Julia v1.1.0 has been released

The Julia developers are pleased to announce the release of Julia v1.1.0. Binaries are available on https://julialang.org/downloads for Linux (i686 and x86-64), Windows (32- and 64-bit), macOS, and FreeBSD (x86-64).

Julia v1.1.0 is the first minor release in the 1.x series of releases after 1.0. As a minor release, it contains no breaking changes, only new features, performance improvements, and marginal, undisruptive changes in behavior. The largest difference between 1.1 and 1.0 is that 1.0 will have longer-term support and that 1.1 contains new features that 1.0 does not have. The most useful reference for the changes in 1.1 is the NEWS file file for 1.1.0.

Note that 1.1 on Travis, AppVeyor (using Appveyor.jl), and Cirrus (using CirrusCI.jl) now refers to v1.1.0. We encourage everyone to give it a try. As always, let us know in the issue tracker if you run into any issues.



I am currently on Julia v1.0.3

Can someone please advise me if there will ever be a Julia v1.0.4

If not, then there is no reason not to upgrade to Julia v1.1.0

Steven Siew

In general, there is no reason not to upgrade to v1.1.0, except in the very unlikely case that a “minor change” breaks something for you, possibly in an unregistered package. See

Note that if you want to keep the same packages as in 1.0 you can copy (or rename if you are no longer using julia 1.0) the .julia/environments/v1.0 folder to .julia/environments/v1.1.


Will the copied packages be compatible and run directly, as is? Or will we need to rebuild them or change some settings?

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I think they need to be rebuilt and recompiled.

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Vast majority will just work. They will be precompiled again though when importing them.

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great work! thanks~

Since the 1.0 series of releases will have longer-term support, we do intend to continue backporting bugfixes. In fact, there is already a pull request with backports to make a 1.0.4 release.

Whether to upgrade depends on the risk tolerance of your use of Julia. Long-term support releases are intended to be the ultimate in stability, whereas 1.1 contains minor changes in behavior that were determined not to adversely affect packages. As with most things, there is a trade-off to be made, but the risk of updating to 1.1 should still be quite low.


I just noticed that the binaries for 1.0.2 have been taken off of julialang.org/downloads/. Are these still available somewhere? Edit: Found it.

Unfortunately, 1.0.3 caused major problems with our companies code base that continue in the 1.1 release. This was reported by someone else here, although work today is making me think this is actually larger issue (I’m still working on putting together a simple example of the issues I’ve encountered today).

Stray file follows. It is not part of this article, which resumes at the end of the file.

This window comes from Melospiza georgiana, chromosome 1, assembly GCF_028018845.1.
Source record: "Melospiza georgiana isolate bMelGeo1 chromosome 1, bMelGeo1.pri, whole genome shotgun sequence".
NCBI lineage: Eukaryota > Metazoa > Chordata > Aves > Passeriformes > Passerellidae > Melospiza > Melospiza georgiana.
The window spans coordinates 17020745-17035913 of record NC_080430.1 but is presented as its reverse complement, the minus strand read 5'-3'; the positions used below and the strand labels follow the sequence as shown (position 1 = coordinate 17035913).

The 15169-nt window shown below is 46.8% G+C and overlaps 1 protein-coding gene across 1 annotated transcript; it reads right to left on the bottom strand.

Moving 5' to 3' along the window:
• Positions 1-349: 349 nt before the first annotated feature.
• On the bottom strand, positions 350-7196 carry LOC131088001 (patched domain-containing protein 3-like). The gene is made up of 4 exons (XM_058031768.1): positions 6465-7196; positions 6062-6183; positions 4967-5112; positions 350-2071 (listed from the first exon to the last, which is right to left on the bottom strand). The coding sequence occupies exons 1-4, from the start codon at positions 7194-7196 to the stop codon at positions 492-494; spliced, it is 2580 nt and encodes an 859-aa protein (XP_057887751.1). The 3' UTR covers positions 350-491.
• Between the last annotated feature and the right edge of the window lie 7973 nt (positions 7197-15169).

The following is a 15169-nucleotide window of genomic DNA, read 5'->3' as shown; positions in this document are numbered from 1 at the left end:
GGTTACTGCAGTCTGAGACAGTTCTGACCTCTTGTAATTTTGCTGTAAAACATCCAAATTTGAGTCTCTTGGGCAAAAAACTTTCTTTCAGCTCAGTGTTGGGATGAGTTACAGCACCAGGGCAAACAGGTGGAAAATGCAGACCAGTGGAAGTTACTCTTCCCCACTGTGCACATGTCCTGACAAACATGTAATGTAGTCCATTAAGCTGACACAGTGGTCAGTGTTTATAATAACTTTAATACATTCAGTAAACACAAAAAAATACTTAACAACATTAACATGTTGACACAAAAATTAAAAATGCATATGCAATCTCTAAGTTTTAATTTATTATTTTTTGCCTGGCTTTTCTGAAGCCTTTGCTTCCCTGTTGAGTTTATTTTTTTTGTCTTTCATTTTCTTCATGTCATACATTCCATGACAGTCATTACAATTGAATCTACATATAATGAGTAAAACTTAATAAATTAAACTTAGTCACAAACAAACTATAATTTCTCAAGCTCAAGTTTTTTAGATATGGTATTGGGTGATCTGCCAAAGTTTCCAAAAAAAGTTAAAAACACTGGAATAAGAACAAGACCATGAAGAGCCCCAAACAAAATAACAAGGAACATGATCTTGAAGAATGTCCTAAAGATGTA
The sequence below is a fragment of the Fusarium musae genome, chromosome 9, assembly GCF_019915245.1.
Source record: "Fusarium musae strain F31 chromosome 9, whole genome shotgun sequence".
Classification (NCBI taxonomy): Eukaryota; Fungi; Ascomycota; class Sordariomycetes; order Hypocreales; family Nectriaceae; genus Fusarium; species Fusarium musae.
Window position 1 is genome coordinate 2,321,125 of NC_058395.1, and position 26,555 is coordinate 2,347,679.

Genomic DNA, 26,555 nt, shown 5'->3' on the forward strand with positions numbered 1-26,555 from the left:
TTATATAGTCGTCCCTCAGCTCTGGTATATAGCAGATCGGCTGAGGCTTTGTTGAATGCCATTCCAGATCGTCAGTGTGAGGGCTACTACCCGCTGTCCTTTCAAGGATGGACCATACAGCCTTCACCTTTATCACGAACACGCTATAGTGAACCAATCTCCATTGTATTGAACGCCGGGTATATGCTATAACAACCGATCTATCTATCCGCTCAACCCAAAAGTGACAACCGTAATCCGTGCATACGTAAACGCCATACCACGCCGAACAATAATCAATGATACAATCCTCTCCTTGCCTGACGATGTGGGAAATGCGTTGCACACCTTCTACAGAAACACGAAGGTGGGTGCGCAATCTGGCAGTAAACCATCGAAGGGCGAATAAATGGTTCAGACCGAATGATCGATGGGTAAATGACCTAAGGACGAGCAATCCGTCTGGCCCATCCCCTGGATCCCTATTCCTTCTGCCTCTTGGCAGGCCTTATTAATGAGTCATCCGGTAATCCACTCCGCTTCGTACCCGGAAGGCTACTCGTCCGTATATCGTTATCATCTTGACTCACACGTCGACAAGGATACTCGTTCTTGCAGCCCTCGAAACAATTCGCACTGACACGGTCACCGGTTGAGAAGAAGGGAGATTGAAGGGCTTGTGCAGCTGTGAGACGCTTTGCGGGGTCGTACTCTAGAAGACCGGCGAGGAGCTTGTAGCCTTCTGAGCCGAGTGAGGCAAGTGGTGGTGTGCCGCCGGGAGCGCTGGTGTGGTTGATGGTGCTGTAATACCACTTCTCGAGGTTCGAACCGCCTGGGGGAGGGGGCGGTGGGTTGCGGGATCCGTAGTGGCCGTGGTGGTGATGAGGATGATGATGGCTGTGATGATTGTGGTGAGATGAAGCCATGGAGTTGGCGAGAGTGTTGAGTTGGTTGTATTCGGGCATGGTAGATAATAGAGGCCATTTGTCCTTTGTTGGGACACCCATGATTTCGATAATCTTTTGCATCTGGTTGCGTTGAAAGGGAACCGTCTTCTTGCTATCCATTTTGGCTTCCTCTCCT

Has anyone had any success running large distributed jobs since julia 1.0.2?

7 posts were split to a new topic: Are the Julia binaries GPL-free?

I uninstalled Julia 1.0.3 + Juno (on Windows 10), reinstalled them, and updated the Julia packages.

I then run IJulia from the Julia 1.1.0 prompt. If I try to create a new Jupyter notebook, the browser (Firefox) doesn’t find Julia 1.1.0 as a kernel – only Julia 1.0.3.

Do I need to uninstall the packages and re-install them in order for IJulia to find the Julia 1.1.0 kernel?

pkg> build IJulia should do the trick and register the 1.1.0 kernel


Thanks, nilshg – that did the trick.

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I just updated Julia on my home computer to Julia 1.1.0. After build-ing IJulia, it starts, but when I run a cell (Ctrl+Return), a new cell is not created, and I have to insert it manually.

How do I change IJulia such that new cells are created automatically? Any idea?

Should be Shift-return instead of ctrl-return

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@BLI, @dpsanders
Just tried in a Jupyter Notebook:
Shift-Return is execute cell and move to next cell
Crtl-Return is execute cell and stay in cell
Alt-Return is execute cell and create new cell below

Thanks… I tend to do these things “automatically” without thinking, and my brain must have decoupled when I was sitting in my recliner with my 55" TV as monitor instead of sitting at my work desk…

juius – thanks for list of possibilities:

  • Ctrl-Return: execute and stay in cell (execute, and stay in Controlled “environment”/cell)
  • Shift+Return: execute and Shift to next cell (create new cell if there is no next cell)
  • Alt+Return: execute, and as an Alternative create new cell and shift to that cell.

I guess I need rules like these to remember things before my brain gets programmed…

Could it be the default?

Discussion in https://github.com/JuliaLang/julia/pull/28631 is relevant